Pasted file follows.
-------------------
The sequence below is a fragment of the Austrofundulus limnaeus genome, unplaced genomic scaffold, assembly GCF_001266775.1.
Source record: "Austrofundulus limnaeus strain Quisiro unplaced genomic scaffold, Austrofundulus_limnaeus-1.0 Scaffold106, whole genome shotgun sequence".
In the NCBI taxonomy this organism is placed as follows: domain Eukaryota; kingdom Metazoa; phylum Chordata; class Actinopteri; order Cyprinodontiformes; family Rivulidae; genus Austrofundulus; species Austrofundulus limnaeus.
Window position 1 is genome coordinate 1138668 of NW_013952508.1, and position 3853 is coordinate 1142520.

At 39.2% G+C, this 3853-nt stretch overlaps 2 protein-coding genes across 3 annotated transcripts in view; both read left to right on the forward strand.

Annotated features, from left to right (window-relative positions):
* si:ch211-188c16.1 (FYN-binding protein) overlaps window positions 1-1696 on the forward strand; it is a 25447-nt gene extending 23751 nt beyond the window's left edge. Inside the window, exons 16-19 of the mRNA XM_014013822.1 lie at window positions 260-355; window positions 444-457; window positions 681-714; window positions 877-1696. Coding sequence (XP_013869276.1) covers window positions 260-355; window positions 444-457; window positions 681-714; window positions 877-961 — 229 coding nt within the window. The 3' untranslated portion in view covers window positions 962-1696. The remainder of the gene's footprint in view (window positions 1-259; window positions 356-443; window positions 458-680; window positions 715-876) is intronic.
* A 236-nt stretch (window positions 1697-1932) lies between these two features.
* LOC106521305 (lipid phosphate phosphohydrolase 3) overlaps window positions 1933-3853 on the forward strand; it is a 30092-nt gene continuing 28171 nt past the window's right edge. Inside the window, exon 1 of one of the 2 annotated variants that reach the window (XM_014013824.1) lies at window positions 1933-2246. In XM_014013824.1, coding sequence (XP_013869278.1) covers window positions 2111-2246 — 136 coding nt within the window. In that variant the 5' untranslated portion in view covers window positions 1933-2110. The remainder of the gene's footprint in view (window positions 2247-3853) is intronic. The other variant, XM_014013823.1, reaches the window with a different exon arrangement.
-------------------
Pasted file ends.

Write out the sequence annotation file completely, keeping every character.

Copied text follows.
The sequence below is a fragment of the Austrofundulus limnaeus genome, unplaced genomic scaffold, assembly GCF_001266775.1.
Source record: "Austrofundulus limnaeus strain Quisiro unplaced genomic scaffold, Austrofundulus_limnaeus-1.0 Scaffold106, whole genome shotgun sequence".
In the NCBI taxonomy this organism is placed as follows: domain Eukaryota; kingdom Metazoa; phylum Chordata; class Actinopteri; order Cyprinodontiformes; family Rivulidae; genus Austrofundulus; species Austrofundulus limnaeus.
Window position 1 is genome coordinate 1138668 of NW_013952508.1, and position 3853 is coordinate 1142520.

At 39.2% G+C, this 3853-nt stretch overlaps 2 protein-coding genes across 3 annotated transcripts in view; both read left to right on the forward strand.

Annotated features, from left to right (window-relative positions):
* si:ch211-188c16.1 (FYN-binding protein) overlaps window positions 1-1696 on the forward strand; it is a 25447-nt gene extending 23751 nt beyond the window's left edge. Inside the window, exons 16-19 of the mRNA XM_014013822.1 lie at window positions 260-355; window positions 444-457; window positions 681-714; window positions 877-1696. Coding sequence (XP_013869276.1) covers window positions 260-355; window positions 444-457; window positions 681-714; window positions 877-961 — 229 coding nt within the window. The 3' untranslated portion in view covers window positions 962-1696. The remainder of the gene's footprint in view (window positions 1-259; window positions 356-443; window positions 458-680; window positions 715-876) is intronic.
* A 236-nt stretch (window positions 1697-1932) lies between these two features.
* LOC106521305 (lipid phosphate phosphohydrolase 3) overlaps window positions 1933-3853 on the forward strand; it is a 30092-nt gene continuing 28171 nt past the window's right edge. Inside the window, exon 1 of one of the 2 annotated variants that reach the window (XM_014013824.1) lies at window positions 1933-2246. In XM_014013824.1, coding sequence (XP_013869278.1) covers window positions 2111-2246 — 136 coding nt within the window. In that variant the 5' untranslated portion in view covers window positions 1933-2110. The remainder of the gene's footprint in view (window positions 2247-3853) is intronic. The other variant, XM_014013823.1, reaches the window with a different exon arrangement.